Longtime Guthrie Theater actor Ken Ruta remembers performing in "The Bacchae" in 1987 in Minneapolis under visionary director Liviu Ciulei.

"He wanted us to rehearse in full costumes from the outset, which meant that he rode the designers hard," Ruta said Tuesday. "Liviu went through two costume designers and when we opened, the costumes were by one Liviu Ciulei. He was an exacting visionary with this artist's eye. But the result was always visually compelling."

Ciulei, a bold, inventive Romanian theater and film director who headed the Guthrie from 1980 to 1985, died Monday night at a hospital in Munich, Germany. He was 88.

On Tuesday, Romanian President Traian Basescu called Ciulei the most influential figure in that nation's theater and film. Ciulei belonged to an "elite generation," he said, with an artistic vision that was "classic and modern, extremely clear and contemporary."

"What do they say? A mighty oak has fallen," said the Guthrie's director of artistic relations, Sheila Livingston, who worked in education under Ciulei. "Liviu was a profound artist who saw the stage, acting and great texts as a way to create special worlds."

Ciulei's most memorable Guthrie production was "The Tempest," his first as artistic director. The production's signature design feature was a moat of blood in which the relics of civilization floated. New York Times critic Frank Rich called the staging "superb."

The show had a cast of then-unknowns, including future Golden Globe winner Frances Conroy ("Six Feet Under") and four-time Tony winner Boyd Gaines.

"Liviu's many interests coalesced in the theater," said Ruta, who played Prospero in that 1981 "Tempest" and was directed by Ciulei in other productions at the Guthrie, in Chicago, Washington, D.C., and elsewhere. "His parents wanted him to be an opera singer. He wanted to be a painter. He studied architecture in school. That's why he could spend an hour showing an actor how to hold his finger just so, like he'd seen in a painting. Liviu was a total theater artist who created brilliant, stunning stage images."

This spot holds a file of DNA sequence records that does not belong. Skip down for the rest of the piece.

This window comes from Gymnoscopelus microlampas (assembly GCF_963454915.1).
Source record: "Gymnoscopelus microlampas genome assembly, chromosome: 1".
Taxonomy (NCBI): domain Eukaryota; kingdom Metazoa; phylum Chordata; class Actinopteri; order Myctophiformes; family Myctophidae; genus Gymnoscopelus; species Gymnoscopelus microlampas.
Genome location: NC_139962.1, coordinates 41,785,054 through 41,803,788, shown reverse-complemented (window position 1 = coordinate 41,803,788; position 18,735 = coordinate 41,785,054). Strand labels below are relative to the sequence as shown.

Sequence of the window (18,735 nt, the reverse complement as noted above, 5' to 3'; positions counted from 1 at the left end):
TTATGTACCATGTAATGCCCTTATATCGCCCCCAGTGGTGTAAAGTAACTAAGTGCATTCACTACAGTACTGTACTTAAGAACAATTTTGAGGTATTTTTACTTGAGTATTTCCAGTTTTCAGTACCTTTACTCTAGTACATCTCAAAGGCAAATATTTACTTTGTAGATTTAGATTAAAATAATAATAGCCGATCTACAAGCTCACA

Born in Romania's capital of Bucharest, Ciulei studied architecture and acting there. He began his acting career in 1946 as Puck in "A Midsummer Night's Dream" and turned his hand to directing in 1957. He staged plays and operas worldwide, making his mark with a bold visual aesthetic and a politically charged approach to directing.

"All those Eastern European directors who made a splash because their way was so different from the British way -- he was the leader and mentor of all of them," said Ruta, pointing to renowned provocateur Andrei Serban as one example.

At the Guthrie, Ciulei redesigned the original thrust stage, allowing it to be used in a variety of ways. He also expanded the repertoire, where his own productions included a stage adaptation of William Faulkner's "Requiem for a Nun," Bertolt Brecht's and Kurt Weill's "Threepenny Opera" and a two-part "Peer Gynt." Ciulei's leadership brought the theater renewed national recognition, including a regional Tony Award.

Ciulei, who taught at Columbia and New York universities after leaving the Guthrie, also directed or acted in more than 20 films. He won the Palme d'Or, the Cannes Film Festival's top award, in 1965 for "The Forest of the Hanged."

Survivors include his wife, drama critic Helga Reiter-Ciulei, and filmmaker son Thomas Ciulei.

The Associated Press contributed to this article.

Rohan Preston • 612-673-4390